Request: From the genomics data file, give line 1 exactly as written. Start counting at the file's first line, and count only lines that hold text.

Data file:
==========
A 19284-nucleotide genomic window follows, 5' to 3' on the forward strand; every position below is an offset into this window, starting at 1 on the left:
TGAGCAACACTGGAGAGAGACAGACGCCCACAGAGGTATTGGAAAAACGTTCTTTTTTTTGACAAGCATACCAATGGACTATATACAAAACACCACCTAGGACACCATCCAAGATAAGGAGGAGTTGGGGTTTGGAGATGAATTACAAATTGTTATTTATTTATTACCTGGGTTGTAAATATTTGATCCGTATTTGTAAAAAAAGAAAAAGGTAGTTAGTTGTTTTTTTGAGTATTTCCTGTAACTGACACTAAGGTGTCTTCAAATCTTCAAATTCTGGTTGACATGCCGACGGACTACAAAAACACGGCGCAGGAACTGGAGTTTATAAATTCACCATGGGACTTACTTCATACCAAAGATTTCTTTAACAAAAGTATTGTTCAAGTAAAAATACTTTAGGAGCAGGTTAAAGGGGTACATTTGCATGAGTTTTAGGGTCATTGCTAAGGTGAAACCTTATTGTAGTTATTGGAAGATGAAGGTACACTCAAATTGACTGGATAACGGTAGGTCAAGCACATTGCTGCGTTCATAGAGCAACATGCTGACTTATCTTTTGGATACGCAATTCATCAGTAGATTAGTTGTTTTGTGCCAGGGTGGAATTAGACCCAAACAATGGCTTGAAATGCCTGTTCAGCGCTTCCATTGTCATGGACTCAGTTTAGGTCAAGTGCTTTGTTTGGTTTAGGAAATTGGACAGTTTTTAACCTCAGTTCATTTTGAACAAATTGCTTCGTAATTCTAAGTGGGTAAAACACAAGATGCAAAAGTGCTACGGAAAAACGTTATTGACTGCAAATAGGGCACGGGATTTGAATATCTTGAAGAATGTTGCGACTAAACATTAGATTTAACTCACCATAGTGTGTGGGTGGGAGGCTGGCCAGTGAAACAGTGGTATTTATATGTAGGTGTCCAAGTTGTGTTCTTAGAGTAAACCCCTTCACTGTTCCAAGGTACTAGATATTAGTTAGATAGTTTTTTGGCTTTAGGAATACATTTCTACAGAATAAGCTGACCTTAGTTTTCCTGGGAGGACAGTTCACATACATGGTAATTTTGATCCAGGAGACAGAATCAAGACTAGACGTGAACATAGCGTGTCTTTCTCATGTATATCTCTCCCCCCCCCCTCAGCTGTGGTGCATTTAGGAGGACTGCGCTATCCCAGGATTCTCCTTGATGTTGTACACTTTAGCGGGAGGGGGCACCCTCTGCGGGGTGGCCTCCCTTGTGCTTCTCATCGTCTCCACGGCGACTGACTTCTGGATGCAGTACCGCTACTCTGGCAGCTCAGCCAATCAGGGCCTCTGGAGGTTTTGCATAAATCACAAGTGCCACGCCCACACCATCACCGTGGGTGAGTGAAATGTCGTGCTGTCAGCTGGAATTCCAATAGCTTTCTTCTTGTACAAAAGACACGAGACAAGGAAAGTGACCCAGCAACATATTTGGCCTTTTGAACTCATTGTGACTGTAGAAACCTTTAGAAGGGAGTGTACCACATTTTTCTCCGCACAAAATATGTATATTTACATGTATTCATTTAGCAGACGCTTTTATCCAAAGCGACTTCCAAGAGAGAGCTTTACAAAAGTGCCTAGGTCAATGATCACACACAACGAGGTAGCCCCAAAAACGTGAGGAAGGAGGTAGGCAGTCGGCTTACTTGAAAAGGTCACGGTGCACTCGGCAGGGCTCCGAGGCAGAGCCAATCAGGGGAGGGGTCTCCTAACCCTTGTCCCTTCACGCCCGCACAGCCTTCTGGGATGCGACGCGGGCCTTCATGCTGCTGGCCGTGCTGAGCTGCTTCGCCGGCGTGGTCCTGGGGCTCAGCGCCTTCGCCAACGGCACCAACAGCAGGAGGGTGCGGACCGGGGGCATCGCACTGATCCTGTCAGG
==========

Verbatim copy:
A 19284-nucleotide genomic window follows, 5' to 3' on the forward strand; every position below is an offset into this window, starting at 1 on the left: